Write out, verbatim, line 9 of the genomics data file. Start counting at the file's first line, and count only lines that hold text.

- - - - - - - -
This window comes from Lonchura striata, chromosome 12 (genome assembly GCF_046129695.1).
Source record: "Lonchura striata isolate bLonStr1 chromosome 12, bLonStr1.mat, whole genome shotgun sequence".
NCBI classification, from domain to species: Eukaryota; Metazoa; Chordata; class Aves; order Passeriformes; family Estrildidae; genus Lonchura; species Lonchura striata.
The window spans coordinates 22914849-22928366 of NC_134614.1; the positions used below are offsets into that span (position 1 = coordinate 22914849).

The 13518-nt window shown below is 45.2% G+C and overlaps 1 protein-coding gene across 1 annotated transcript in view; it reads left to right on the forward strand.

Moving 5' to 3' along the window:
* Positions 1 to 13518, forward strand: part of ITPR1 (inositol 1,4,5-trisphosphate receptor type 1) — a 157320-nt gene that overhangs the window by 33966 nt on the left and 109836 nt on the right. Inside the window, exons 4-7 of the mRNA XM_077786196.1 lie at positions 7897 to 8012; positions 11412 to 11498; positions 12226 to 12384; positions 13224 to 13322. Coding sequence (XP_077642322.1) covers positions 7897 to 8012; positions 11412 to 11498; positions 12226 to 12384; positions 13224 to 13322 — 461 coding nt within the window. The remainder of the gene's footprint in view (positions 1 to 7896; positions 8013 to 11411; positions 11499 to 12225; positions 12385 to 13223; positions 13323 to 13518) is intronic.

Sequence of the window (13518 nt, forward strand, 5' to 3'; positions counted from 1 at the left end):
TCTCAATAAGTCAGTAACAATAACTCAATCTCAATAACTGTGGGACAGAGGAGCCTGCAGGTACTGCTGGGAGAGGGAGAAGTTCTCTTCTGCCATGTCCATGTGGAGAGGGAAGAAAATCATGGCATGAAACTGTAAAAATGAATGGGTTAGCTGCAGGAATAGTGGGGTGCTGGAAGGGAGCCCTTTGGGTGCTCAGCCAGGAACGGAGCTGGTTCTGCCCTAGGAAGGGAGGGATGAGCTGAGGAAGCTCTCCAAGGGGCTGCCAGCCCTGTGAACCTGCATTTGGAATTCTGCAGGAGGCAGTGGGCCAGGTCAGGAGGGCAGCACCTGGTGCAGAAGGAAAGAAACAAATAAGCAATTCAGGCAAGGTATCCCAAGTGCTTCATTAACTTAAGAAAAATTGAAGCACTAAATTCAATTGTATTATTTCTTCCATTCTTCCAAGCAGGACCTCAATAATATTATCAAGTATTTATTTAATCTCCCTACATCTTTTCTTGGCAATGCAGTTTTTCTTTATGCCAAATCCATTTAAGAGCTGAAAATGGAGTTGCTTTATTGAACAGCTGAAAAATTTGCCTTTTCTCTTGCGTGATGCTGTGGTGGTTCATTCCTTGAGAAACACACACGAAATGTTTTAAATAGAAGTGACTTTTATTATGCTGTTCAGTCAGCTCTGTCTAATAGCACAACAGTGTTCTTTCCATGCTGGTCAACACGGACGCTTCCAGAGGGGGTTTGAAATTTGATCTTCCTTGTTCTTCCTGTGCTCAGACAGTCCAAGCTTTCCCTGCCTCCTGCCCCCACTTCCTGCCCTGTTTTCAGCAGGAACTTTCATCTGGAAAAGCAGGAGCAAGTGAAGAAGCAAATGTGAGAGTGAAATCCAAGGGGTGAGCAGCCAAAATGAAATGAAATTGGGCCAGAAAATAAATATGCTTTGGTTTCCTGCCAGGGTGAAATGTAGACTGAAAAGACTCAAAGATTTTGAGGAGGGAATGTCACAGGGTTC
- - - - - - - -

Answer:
TCTCAATAAGTCAGTAACAATAACTCAATCTCAATAACTGTGGGACAGAGGAGCCTGCAGGTACTGCTGGGAGAGGGAGAAGTTCTCTTCTGCCATGTCCATGTGGAGAGGGAAGAAAATCATGGCATGAAACTGTAAAAATGAATGGGTTAGCTGCAGGAATAGTGGGGTGCTGGAAGGGAGCCCTTTGGGTGCTCAGCCAGGAACGGAGCTGGTTCTGCCCTAGGAAGGGAGGGATGAGCTGAGGAAGCTCTCCAAGGGGCTGCCAGCCCTGTGAACCTGCATTTGGAATTCTGCAGGAGGCAGTGGGCCAGGTCAGGAGGGCAGCACCTGGTGCAGAAGGAAAGAAACAAATAAGCAATTCAGGCAAGGTATCCCAAGTGCTTCATTAACTTAAGAAAAATTGAAGCACTAAATTCAATTGTATTATTTCTTCCATTCTTCCAAGCAGGACCTCAATAATATTATCAAGTATTTATTTAATCTCCCTACATCTTTTCTTGGCAATGCAGTTTTTCTTTATGCCAAATCCATTTAAGAGCTGAAAATGGAGTTGCTTTATTGAACAGCTGAAAAATTTGCCTTTTCTCTTGCGTGATGCTGTGGTGGTTCATTCCTTGAGAAACACACACGAAATGTTTTAAATAGAAGTGACTTTTATTATGCTGTTCAGTCAGCTCTGTCTAATAGCACAACAGTGTTCTTTCCATGCTGGTCAACACGGACGCTTCCAGAGGGGGTTTGAAATTTGATCTTCCTTGTTCTTCCTGTGCTCAGACAGTCCAAGCTTTCCCTGCCTCCTGCCCCCACTTCCTGCCCTGTTTTCAGCAGGAACTTTCATCTGGAAAAGCAGGAGCAAGTGAAGAAGCAAATGTGAGAGTGAAATCCAAGGGGTGAGCAGCCAAAATGAAATGAAATTGGGCCAGAAAATAAATATGCTTTGGTTTCCTGCCAGGGTGAAATGTAGACTGAAAAGACTCAAAGATTTTGAGGAGGGAATGTCACAGGGTTC